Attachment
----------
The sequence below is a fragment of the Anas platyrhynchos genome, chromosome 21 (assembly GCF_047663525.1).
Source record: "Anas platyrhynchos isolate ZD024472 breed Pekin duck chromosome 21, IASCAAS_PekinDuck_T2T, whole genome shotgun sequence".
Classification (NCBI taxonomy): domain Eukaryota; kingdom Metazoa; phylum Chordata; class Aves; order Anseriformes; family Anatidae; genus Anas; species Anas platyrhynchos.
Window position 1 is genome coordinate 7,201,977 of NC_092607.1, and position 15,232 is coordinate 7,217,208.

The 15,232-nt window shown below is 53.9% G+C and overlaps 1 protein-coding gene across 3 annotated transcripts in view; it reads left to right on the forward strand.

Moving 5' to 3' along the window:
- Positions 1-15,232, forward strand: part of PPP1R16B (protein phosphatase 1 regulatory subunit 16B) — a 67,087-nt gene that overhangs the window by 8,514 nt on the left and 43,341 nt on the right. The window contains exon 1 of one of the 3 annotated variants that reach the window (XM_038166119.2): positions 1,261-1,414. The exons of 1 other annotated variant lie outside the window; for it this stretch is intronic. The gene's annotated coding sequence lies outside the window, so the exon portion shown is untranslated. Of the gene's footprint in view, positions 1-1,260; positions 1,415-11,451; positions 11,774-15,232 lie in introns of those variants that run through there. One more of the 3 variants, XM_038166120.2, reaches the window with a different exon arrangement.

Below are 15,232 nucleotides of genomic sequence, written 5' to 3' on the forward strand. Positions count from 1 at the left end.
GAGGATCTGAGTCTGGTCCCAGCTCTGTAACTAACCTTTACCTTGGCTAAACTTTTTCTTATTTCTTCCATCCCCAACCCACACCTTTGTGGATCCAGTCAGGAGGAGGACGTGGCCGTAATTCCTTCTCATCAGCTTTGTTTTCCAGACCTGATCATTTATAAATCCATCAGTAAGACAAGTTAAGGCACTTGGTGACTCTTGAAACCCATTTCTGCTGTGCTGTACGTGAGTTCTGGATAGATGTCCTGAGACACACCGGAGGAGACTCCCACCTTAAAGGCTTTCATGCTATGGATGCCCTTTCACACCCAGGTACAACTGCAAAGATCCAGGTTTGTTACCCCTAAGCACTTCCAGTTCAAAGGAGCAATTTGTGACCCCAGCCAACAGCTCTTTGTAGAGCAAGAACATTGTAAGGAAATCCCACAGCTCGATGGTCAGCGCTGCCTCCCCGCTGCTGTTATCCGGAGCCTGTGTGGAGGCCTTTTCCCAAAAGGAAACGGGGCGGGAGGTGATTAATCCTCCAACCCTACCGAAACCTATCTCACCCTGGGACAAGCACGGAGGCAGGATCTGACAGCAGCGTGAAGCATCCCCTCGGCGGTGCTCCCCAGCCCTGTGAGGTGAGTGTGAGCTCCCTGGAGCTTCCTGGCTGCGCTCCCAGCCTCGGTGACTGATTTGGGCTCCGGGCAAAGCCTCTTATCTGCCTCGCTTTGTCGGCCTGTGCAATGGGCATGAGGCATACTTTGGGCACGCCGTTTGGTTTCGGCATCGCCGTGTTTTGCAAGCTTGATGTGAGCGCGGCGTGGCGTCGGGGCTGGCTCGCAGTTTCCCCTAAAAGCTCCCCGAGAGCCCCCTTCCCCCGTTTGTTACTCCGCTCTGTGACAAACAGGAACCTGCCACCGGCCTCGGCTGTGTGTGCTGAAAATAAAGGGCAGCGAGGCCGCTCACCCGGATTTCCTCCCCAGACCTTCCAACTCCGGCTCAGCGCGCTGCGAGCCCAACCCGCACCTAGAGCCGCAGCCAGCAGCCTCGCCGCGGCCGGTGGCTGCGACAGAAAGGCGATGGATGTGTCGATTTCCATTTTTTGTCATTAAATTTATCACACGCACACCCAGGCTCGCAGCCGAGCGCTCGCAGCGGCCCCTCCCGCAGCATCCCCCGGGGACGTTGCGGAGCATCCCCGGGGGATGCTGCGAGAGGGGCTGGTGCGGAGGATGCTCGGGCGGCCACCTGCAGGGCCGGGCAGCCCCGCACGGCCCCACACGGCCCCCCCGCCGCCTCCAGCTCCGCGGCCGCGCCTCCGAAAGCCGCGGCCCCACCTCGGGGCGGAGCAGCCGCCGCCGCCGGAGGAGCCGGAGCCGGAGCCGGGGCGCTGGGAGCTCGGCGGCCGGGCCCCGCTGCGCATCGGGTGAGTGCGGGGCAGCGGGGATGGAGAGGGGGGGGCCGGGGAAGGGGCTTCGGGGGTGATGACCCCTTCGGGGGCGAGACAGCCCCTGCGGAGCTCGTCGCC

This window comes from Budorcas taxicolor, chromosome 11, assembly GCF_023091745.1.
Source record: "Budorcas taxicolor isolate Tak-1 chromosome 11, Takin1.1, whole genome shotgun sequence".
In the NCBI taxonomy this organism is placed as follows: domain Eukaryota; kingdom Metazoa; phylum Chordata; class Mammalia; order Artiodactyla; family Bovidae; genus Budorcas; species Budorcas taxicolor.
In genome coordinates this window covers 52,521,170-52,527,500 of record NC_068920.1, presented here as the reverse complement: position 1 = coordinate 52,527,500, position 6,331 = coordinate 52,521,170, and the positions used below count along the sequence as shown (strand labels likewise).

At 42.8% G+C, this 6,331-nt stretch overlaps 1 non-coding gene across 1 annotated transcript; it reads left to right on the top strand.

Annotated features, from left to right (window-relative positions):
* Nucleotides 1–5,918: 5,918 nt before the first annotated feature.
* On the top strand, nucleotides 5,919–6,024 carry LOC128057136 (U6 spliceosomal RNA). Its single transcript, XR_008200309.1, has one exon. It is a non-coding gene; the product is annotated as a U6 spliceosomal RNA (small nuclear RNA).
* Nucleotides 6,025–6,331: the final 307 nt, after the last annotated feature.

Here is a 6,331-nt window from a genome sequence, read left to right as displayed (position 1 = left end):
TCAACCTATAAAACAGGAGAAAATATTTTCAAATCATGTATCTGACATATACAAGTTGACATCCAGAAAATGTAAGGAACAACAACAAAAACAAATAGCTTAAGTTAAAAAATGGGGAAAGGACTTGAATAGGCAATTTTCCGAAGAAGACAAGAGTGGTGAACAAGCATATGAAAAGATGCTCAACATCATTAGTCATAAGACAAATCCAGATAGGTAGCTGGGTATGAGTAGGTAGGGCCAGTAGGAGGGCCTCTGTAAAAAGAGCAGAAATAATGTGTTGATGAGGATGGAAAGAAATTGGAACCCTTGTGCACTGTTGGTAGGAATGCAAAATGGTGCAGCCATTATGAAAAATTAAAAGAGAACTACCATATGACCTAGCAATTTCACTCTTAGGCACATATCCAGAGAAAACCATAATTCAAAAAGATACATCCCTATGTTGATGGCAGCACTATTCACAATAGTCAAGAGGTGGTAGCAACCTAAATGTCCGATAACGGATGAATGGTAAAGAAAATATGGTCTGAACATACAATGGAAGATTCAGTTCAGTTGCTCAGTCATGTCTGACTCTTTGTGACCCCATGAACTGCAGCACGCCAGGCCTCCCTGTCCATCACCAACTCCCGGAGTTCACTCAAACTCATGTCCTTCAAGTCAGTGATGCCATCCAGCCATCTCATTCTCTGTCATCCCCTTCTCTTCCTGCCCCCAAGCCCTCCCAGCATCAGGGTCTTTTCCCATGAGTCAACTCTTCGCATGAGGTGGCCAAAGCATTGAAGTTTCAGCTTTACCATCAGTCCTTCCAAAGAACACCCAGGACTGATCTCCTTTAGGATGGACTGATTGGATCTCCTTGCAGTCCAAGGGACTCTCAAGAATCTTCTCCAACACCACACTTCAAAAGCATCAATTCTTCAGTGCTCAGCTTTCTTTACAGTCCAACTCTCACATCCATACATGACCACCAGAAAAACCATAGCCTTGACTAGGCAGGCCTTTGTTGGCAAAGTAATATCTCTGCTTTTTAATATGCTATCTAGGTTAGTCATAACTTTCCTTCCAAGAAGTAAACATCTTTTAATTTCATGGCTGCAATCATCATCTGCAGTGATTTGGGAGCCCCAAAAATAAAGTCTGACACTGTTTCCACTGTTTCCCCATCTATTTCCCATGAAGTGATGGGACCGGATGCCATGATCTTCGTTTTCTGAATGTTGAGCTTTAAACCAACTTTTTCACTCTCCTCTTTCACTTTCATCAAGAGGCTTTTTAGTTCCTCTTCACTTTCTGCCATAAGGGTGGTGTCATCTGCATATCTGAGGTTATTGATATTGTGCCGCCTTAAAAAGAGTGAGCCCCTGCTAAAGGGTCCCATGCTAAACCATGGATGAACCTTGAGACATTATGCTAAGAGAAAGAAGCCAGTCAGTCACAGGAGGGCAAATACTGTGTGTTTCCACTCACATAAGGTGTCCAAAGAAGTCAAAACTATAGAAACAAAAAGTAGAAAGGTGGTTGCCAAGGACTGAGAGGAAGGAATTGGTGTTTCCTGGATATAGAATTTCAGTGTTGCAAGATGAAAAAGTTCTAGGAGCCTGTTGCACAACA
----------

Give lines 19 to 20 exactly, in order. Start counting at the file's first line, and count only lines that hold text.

Here is a 6,331-nt window from a genome sequence, read left to right as displayed (position 1 = left end):
TCAACCTATAAAACAGGAGAAAATATTTTCAAATCATGTATCTGACATATACAAGTTGACATCCAGAAAATGTAAGGAACAACAACAAAAACAAATAGCTTAAGTTAAAAAATGGGGAAAGGACTTGAATAGGCAATTTTCCGAAGAAGACAAGAGTGGTGAACAAGCATATGAAAAGATGCTCAACATCATTAGTCATAAGACAAATCCAGATAGGTAGCTGGGTATGAGTAGGTAGGGCCAGTAGGAGGGCCTCTGTAAAAAGAGCAGAAATAATGTGTTGATGAGGATGGAAAGAAATTGGAACCCTTGTGCACTGTTGGTAGGAATGCAAAATGGTGCAGCCATTATGAAAAATTAAAAGAGAACTACCATATGACCTAGCAATTTCACTCTTAGGCACATATCCAGAGAAAACCATAATTCAAAAAGATACATCCCTATGTTGATGGCAGCACTATTCACAATAGTCAAGAGGTGGTAGCAACCTAAATGTCCGATAACGGATGAATGGTAAAGAAAATATGGTCTGAACATACAATGGAAGATTCAGTTCAGTTGCTCAGTCATGTCTGACTCTTTGTGACCCCATGAACTGCAGCACGCCAGGCCTCCCTGTCCATCACCAACTCCCGGAGTTCACTCAAACTCATGTCCTTCAAGTCAGTGATGCCATCCAGCCATCTCATTCTCTGTCATCCCCTTCTCTTCCTGCCCCCAAGCCCTCCCAGCATCAGGGTCTTTTCCCATGAGTCAACTCTTCGCATGAGGTGGCCAAAGCATTGAAGTTTCAGCTTTACCATCAGTCCTTCCAAAGAACACCCAGGACTGATCTCCTTTAGGATGGACTGATTGGATCTCCTTGCAGTCCAAGGGACTCTCAAGAATCTTCTCCAACACCACACTTCAAAAGCATCAATTCTTCAGTGCTCAGCTTTCTTTACAGTCCAACTCTCACATCCATACATGACCACCAGAAAAACCATAGCCTTGACTAGGCAGGCCTTTGTTGGCAAAGTAATATCTCTGCTTTTTAATATGCTATCTAGGTTAGTCATAACTTTCCTTCCAAGAAGTAAACATCTTTTAATTTCATGGCTGCAATCATCATCTGCAGTGATTTGGGAGCCCCAAAAATAAAGTCTGACACTGTTTCCACTGTTTCCCCATCTATTTCCCATGAAGTGATGGGACCGGATGCCATGATCTTCGTTTTCTGAATGTTGAGCTTTAAACCAACTTTTTCACTCTCCTCTTTCACTTTCATCAAGAGGCTTTTTAGTTCCTCTTCACTTTCTGCCATAAGGGTGGTGTCATCTGCATATCTGAGGTTATTGATATTGTGCCGCCTTAAAAAGAGTGAGCCCCTGCTAAAGGGTCCCATGCTAAACCATGGATGAACCTTGAGACATTATGCTAAGAGAAAGAAGCCAGTCAGTCACAGGAGGGCAAATACTGTGTGTTTCCACTCACATAAGGTGTCCAAAGAAGTCAAAACTATAGAAACAAAAAGTAGAAAGGTGGTTGCCAAGGACTGAGAGGAAGGAATTGGTGTTTCCTGGATATAGAATTTCAGTGTTGCAAGATGAAAAAGTTCTAGGAGCCTGTTGCACAACA